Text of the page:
Reinsurance giant Swiss Re is hoping for “substantial” price increases in reinsurance, with the firm’s Chief Economist calling for a “general turn” in reinsurance market pricing, as rates had slipped below technical levels for the last few years.
Swiss Re’s Chief Economist Kurt Karl spoke this morning in London at a media event, saying that 2017 has not been a fun year for reinsurance profitability and that the company expects pricing to turn, reverting to a “fair pricing”, as our sister publication reported here.
Swiss Re feels it has not been compensated adequately for all of the risks it has assumed in recent years, as pricing has fallen below the technical rates and that has been eroding profitability.
With the recent catastrophe losses called both a capital and an earnings event, for much of the reinsurance industry, Swiss Re believes that the combination of rates that are not risk-commensurate and capital erosion will force the industry to up its pricing.
In global reinsurance, Swiss Re expects that the sector will have a combined ratio of around 115% for 2017 and will report a return on equity (RoE) of -4% for the year.
As a result, the large losses that the sector has faced will stimulate price increases, the company expects.
“Price rises in loss-affected segments are already happening and could be substantial” Karl said. “The ultimate volume of losses is not yet known, but appears to be large enough to cause price increases beyond the affected sectors. This is also happening because prices have fallen so low over the past few years.”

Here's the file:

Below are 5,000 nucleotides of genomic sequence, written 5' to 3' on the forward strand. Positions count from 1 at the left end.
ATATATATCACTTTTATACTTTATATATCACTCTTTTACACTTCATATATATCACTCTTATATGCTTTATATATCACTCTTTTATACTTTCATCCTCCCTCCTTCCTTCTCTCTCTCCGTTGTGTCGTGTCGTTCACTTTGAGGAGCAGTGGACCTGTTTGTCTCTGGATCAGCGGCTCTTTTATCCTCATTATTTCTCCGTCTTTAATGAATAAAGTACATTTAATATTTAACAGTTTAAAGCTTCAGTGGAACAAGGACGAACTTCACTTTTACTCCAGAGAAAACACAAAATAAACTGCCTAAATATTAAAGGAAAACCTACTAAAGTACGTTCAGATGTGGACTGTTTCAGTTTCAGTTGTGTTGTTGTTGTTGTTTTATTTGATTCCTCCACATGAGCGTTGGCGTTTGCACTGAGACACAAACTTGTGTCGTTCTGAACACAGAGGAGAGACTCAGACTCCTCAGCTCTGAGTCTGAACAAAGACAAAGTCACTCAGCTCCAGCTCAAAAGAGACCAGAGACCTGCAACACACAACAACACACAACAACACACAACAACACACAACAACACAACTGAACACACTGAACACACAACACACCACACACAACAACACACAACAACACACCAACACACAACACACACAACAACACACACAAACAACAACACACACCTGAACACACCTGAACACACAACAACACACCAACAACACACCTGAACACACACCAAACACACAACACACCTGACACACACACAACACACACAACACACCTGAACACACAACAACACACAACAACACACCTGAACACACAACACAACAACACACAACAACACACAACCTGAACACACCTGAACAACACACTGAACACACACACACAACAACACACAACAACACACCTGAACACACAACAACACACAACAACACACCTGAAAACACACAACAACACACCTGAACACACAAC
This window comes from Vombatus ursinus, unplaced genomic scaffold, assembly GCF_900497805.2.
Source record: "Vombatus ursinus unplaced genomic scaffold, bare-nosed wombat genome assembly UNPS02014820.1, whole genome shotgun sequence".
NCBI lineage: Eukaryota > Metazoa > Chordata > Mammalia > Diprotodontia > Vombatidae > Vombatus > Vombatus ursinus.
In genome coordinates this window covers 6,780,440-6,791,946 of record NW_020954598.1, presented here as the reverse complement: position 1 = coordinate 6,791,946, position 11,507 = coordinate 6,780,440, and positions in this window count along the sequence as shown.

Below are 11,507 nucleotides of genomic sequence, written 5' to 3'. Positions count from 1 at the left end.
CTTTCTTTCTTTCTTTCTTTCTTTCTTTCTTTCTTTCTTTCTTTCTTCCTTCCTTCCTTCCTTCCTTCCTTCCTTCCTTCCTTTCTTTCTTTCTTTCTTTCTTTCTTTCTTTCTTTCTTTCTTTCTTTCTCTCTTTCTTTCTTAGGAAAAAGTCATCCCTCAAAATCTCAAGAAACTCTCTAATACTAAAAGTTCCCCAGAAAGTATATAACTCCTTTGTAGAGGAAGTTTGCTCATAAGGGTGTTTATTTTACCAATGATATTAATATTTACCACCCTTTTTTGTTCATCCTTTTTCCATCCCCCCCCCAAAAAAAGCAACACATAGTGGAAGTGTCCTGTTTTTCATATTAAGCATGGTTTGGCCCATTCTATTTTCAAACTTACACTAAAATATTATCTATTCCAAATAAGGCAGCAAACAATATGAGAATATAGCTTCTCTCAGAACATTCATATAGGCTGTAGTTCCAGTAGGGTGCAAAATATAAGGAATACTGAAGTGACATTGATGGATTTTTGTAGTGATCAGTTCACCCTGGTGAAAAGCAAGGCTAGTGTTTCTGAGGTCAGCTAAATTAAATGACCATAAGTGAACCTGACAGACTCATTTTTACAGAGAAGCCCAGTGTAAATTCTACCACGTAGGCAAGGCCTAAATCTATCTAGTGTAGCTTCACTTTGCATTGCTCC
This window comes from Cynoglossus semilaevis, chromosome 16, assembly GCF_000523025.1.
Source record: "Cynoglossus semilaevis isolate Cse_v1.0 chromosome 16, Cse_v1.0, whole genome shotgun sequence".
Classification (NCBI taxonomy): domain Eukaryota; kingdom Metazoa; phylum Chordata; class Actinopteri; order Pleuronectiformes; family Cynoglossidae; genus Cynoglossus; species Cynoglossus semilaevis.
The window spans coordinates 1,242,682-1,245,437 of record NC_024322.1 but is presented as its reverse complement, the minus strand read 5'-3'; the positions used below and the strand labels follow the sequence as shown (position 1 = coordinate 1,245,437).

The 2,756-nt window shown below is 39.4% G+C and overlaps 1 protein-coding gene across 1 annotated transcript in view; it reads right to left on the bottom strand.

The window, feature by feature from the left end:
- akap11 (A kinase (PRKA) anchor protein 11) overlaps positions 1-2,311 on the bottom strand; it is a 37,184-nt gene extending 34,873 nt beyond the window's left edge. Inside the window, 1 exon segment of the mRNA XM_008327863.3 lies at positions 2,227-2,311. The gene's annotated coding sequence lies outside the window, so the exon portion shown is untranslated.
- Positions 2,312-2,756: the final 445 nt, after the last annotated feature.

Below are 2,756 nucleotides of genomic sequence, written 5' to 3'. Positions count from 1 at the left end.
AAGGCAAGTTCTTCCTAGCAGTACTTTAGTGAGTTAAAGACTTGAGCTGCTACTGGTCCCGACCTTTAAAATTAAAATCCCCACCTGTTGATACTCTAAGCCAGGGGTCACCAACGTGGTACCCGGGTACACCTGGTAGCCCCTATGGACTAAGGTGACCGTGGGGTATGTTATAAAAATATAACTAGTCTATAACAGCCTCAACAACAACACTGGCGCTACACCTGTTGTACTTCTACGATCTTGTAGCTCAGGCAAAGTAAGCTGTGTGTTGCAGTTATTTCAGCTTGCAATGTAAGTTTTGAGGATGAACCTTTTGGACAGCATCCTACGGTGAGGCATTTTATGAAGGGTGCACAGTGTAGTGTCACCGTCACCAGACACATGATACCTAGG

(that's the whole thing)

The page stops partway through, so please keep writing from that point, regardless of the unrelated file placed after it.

Capital has been eroded both from traditional reinsurers and from the alternative capital, or ILS, sector. This leads Swiss Re to believe that pricing in loss affected accounts could rise “significantly”.
Swiss Re is just the latest of the major global re/insurance players to call for a broad turn in reinsurance pricing, adding further weight to the prospect that this does happen at the upcoming January 2018 reinsurance renewals.
The question remains as to how long rates can rise and whether price increases can be sustained beyond 2018, if the market experiences a more normal level of losses through the coming year.
Hiscox’s senior management said that they expect prices to rise for at least a two year period, but if the reinsurance market has resolved much of its losses by the middle of 2018 and the ILS market continues to grow, there is every chance that by the end of 2018 we are back to flat or softening rates.
Additionally, while reinsurers are pushing for large price increases, saying that rates are below technical levels, those rates have still enabled them to build up excess capital and despite the added pressure of the losses suffered this year many of the largest re/insurers are still continuing to return capital to shareholders rather than deploy it.
That suggests the weight of capacity in the global reinsurance sector is not diminished sufficiently to allow price rises to be sustained, so the best outcome could be a slight uptick across the market at 1/1, with a chance to recoup eroded capital with higher rate increases on loss affected lines, followed by a steady flattening of rates once again.
All of this suggests that the timeline to earn back from recent losses will be short, making the January 2018 renewals particularly important for the reinsurance industry.
Join us in New York in February 2018 for our next ILS conference